Abstract

Freshman writing programs, though universally required, are expensive, are difficult to staff, often fail to produce hoped-for improvements, and often operate in a theoretical vacuum filled by pedagogical lore and unexamined assumptions. To help university policy-makers and curriculum planners make informed decisions about writing programs, this essay sketches the origins of freshman writing and analyzes current theories of rhetoric and points of consensus in the scholarship.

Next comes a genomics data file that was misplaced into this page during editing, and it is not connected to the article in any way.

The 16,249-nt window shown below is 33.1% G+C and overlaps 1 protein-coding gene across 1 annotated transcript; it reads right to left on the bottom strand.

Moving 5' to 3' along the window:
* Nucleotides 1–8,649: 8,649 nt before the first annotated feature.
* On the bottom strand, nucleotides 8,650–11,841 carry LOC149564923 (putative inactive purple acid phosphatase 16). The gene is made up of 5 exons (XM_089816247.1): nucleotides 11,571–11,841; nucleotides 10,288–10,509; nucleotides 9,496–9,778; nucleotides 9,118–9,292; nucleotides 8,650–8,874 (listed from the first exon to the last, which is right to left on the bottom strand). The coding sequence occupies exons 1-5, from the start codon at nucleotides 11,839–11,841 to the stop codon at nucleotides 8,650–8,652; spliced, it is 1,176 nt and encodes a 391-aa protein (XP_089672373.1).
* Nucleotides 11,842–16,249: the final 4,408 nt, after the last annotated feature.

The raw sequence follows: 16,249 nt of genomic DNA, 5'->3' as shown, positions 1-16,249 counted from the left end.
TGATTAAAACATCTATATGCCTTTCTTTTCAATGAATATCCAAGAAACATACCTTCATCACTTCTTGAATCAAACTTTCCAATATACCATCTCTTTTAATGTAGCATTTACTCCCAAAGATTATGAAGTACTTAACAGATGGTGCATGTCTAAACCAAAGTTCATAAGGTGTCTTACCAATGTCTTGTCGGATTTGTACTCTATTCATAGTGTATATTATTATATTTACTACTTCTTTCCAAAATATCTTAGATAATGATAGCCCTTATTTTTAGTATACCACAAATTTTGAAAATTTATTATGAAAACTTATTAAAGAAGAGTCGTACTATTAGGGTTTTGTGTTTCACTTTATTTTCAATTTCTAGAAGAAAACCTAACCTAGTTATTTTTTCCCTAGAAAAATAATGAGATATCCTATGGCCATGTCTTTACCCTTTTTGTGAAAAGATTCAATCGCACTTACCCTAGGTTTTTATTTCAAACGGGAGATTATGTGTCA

Additional Information

ISSN
1090-7009
Print ISSN
0162-5748
Pages
pp. 319-344
Launched on MUSE
1997-03-01
Open Access
No
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